Holy Toasters!


 

“WWJD?” it says on the bracelets, backpacks, key chains and ski caps.

“WWJD?”  What would Jesus do?

Shop, evidently.

If Christ were a consumer, he might browse the aisles at Cedar Springs Christian Lifestyle Store [Knoxville, TN], possibly the nation’s largest emporium of all things evangelical in the $3 billion-plus Christian retail industry.

Megastores such as Cedar Springs — with 20,000 square feet of selling space for boutique and specialty merchandise — display wares like Bloomingdale’s for Jesus.

Beyond books, Bibles and music, they sell clothes, art, jewelry, toys, lap rugs and birdhouses — almost anything to support,proclaim, enhance, deepen or simply decorate beliefs.

Are Christian cake mixers next?

“The trend hasn’t crossed over into appliances — yet,” says Bill Anderson, head of the CBA (Cynthia Lynn Grossman, USA Today).

I’m always amazed by the thought that it is possible by sticking the name of Jesus on a refrigerator magnet to transform a cheap piece of hokum into a “Christian” magnet.  The word Christian used to be a noun.  One was or was not a Christian.  It was possible for one to act or not to act like a Christian.  That is to say, people were called Christian—birdhouses were not.

Of late, however, being good consumers, many Christians have taken to using the word Christian as an adjective.  The word is thereby casually tossed around to be used as a modifier for any dime store bauble that might carry a religious word or symbol signifying its apparently consecrated status—“approved for use by Christians.”  Evidently, using religious words and symbols on consumer goods is viewed as a tacit seal of imprimatur on whatever piece of plastic or polyester upon which they happen to be emblazoned.  The logic appears to be: “Yes, but if it says Jesus on it, it must be a better lap rug; it proclaims my faith to the world, and I’m being faithful by buying it, eating with it, walking on it, drinking out of it, or slapping it on the bumper of my car.”

Let’s take those points in order.  First, it is not clear that just because a shirt or a pencil or a set of dishes has a Bible verse on it, that it is of any greater inherent value than those same products minus the slogan.  Second, neither is it clear that using “Christian” stuff makes a discernibly positive statement to those who are not Christians.  Oftentimes, it just gives them more ammunition for thinking we’re foolish (see the tone of the article above).  And if we’re going to be fools for Christ, let us do so over something that matters, not over the “Christian cake mixers” we use.  Third, one of Jesus’ major emphases in the Gospels had to do with divesting oneself of “treasures on earth,” not with going out and buying more things that “moth and rust consume” just because they were adorned with religious mascots.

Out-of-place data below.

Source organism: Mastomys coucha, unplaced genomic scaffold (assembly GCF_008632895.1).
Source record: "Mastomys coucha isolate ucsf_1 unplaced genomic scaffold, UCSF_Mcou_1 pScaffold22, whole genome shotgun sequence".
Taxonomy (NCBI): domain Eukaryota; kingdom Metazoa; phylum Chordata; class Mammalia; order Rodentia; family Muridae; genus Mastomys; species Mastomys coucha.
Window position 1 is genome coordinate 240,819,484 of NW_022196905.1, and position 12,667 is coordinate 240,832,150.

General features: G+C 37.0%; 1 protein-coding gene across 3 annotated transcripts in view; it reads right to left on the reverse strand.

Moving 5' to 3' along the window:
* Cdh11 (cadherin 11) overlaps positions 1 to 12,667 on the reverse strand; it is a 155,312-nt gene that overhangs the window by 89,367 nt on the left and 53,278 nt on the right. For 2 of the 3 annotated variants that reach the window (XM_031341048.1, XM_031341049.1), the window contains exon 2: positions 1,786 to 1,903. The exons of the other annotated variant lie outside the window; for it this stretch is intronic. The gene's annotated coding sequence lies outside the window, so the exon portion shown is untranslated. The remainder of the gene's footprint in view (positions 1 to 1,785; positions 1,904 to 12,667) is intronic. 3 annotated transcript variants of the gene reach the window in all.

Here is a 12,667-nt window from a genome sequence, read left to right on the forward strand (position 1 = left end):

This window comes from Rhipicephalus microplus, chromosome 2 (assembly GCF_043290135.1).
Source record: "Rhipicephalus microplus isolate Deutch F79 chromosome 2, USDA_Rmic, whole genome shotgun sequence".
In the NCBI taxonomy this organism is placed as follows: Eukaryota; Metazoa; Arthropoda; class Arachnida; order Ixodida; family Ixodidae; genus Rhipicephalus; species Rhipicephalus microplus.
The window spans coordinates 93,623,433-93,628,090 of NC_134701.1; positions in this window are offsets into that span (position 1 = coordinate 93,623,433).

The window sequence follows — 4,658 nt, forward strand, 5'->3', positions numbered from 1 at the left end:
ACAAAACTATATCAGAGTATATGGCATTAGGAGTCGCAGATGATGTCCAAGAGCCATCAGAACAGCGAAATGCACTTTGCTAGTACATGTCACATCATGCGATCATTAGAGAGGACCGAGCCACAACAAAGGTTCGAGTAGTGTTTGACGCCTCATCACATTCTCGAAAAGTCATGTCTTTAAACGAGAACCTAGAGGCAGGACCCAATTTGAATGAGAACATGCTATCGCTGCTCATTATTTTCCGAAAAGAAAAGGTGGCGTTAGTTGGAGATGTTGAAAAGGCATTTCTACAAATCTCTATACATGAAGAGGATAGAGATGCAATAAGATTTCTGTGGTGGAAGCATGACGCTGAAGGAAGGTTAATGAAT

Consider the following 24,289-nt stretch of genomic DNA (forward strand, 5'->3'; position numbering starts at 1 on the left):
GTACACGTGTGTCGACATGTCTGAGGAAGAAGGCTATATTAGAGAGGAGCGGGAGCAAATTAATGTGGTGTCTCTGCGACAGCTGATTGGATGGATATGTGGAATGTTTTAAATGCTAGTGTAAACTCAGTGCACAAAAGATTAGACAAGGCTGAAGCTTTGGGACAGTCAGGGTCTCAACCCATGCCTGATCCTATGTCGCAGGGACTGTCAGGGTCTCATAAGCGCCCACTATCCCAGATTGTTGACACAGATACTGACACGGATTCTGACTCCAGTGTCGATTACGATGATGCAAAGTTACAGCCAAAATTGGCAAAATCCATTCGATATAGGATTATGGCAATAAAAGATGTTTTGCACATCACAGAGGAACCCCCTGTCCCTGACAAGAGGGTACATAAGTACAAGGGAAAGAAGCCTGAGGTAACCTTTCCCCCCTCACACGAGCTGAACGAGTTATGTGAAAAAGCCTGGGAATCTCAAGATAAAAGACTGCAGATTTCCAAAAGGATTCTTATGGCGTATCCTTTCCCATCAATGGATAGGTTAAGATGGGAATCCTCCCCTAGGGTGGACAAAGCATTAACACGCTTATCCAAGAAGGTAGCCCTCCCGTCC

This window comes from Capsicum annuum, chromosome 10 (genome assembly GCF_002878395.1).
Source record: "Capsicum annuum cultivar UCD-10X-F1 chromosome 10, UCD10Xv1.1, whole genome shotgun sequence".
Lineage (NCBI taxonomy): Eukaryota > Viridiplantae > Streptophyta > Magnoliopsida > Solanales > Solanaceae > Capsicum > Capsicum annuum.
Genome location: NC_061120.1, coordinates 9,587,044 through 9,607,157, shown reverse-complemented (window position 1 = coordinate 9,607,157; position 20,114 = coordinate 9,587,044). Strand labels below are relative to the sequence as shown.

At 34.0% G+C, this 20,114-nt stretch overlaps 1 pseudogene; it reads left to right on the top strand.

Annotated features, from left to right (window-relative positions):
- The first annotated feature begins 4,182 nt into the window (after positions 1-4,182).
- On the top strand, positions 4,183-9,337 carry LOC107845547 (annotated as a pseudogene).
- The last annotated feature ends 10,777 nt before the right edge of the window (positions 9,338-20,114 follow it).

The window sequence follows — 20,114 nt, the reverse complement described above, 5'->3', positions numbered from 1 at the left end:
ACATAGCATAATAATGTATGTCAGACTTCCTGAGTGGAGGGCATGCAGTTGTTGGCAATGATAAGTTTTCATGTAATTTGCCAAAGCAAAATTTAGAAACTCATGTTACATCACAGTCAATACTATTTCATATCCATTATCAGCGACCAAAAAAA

The Christian life is a life predicated on the notion that we have a story to tell: “While we were yet sinners, Christ died for the ungodly.”  Apart from the lives we live, the only thing we have to tell that story to a world bent on tuning us out is our words and symbols.  They are the holiest treasure we have been given by those who have gone before us.  They are our pearl of great price.  If we give them away too easily, if we allow them to be trampled underfoot in the marketplace, if we sell them just because we have a buyer, then we have sold the birthright of our heritage for a mess of pottage.

What am I trying to say?  Well, maybe the most Christian thing we can say is that Jesus did not go to the cross in order to give us the opportunity to own “Christian” birdhouses.

WWJD?  It’s not always clear, but I’m pretty sure “go shopping” isn’t it.

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